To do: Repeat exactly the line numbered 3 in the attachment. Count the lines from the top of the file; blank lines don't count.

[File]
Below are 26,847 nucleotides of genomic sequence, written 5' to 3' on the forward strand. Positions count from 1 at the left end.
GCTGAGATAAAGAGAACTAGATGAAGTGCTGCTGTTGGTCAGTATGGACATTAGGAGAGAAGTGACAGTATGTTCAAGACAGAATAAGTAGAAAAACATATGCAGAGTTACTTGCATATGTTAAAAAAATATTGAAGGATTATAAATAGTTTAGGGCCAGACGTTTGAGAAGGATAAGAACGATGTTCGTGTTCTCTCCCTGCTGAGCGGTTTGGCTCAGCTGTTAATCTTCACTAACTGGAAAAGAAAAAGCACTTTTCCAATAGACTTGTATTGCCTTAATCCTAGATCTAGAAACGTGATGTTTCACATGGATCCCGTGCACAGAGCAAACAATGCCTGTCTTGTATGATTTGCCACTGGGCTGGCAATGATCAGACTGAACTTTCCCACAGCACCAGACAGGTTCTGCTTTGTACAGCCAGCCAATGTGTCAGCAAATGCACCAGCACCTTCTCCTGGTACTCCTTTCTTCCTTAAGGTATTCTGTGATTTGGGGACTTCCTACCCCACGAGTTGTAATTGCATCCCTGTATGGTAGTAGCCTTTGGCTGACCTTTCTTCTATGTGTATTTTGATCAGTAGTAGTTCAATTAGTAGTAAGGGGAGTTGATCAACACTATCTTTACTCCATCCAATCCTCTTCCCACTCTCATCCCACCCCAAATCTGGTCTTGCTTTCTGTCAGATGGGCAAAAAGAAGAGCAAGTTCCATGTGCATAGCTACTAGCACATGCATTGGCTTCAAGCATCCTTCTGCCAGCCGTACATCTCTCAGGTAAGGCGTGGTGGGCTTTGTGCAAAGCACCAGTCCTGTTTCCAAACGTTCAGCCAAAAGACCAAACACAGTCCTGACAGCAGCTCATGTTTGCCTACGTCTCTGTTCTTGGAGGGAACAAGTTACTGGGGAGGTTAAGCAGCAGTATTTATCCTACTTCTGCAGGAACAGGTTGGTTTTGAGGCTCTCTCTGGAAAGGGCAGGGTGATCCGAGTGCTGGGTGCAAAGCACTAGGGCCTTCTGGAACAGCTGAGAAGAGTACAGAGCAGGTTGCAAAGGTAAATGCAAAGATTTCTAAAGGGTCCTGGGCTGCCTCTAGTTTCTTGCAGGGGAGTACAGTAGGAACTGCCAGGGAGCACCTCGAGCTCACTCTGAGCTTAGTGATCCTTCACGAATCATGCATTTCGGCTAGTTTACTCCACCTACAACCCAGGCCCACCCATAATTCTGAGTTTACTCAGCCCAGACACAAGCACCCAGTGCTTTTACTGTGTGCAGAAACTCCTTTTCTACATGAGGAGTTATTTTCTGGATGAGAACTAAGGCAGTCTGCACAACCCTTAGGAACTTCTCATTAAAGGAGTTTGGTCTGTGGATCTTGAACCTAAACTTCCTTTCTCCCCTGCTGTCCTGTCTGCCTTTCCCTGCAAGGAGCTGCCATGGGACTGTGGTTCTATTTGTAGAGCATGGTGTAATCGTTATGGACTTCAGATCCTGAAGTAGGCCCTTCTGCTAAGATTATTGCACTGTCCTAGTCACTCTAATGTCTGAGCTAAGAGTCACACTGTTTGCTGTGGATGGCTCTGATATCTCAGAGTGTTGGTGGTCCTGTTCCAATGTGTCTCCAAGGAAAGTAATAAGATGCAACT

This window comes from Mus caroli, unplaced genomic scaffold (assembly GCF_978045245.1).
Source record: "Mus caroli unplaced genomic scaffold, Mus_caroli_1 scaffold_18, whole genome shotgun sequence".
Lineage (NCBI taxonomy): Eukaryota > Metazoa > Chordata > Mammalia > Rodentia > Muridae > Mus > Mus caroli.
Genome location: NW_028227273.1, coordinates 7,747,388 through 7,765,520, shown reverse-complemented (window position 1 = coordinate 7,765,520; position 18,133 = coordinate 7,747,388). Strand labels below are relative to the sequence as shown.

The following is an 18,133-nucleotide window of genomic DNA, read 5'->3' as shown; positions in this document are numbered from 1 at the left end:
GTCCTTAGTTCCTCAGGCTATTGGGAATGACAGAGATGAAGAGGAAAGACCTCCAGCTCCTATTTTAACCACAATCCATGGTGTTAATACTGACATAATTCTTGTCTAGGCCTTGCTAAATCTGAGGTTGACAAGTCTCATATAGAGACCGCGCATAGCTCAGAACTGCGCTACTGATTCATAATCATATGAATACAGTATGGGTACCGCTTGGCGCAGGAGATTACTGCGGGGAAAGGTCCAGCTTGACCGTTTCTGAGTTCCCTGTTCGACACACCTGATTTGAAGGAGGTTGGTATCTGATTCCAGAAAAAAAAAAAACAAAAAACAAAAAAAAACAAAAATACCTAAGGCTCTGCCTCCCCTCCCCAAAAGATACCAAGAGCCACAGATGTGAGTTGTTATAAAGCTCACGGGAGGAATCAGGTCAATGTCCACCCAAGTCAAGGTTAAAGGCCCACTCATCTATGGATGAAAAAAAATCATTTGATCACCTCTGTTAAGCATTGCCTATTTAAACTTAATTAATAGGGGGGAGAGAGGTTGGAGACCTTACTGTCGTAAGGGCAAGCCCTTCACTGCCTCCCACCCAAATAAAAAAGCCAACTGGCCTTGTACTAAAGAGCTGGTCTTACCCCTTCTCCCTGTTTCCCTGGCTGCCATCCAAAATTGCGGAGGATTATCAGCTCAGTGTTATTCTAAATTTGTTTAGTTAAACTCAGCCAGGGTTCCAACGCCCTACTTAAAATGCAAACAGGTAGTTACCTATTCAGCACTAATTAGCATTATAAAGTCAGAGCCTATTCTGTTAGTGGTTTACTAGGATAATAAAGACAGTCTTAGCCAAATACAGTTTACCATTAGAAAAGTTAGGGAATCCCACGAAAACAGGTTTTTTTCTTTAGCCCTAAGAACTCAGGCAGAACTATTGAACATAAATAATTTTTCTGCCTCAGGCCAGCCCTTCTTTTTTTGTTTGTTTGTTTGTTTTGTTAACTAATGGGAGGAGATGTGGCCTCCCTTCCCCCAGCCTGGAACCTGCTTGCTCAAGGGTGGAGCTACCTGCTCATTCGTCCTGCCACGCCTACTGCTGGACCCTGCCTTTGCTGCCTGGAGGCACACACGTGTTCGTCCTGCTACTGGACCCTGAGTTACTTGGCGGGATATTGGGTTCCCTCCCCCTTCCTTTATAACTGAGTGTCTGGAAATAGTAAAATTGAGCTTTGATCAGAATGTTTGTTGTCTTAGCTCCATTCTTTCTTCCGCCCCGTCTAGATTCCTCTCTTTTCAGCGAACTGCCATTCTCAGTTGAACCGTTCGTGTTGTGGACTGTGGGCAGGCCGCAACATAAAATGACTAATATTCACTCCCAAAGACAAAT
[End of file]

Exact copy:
This window comes from Mus caroli, unplaced genomic scaffold (assembly GCF_978045245.1).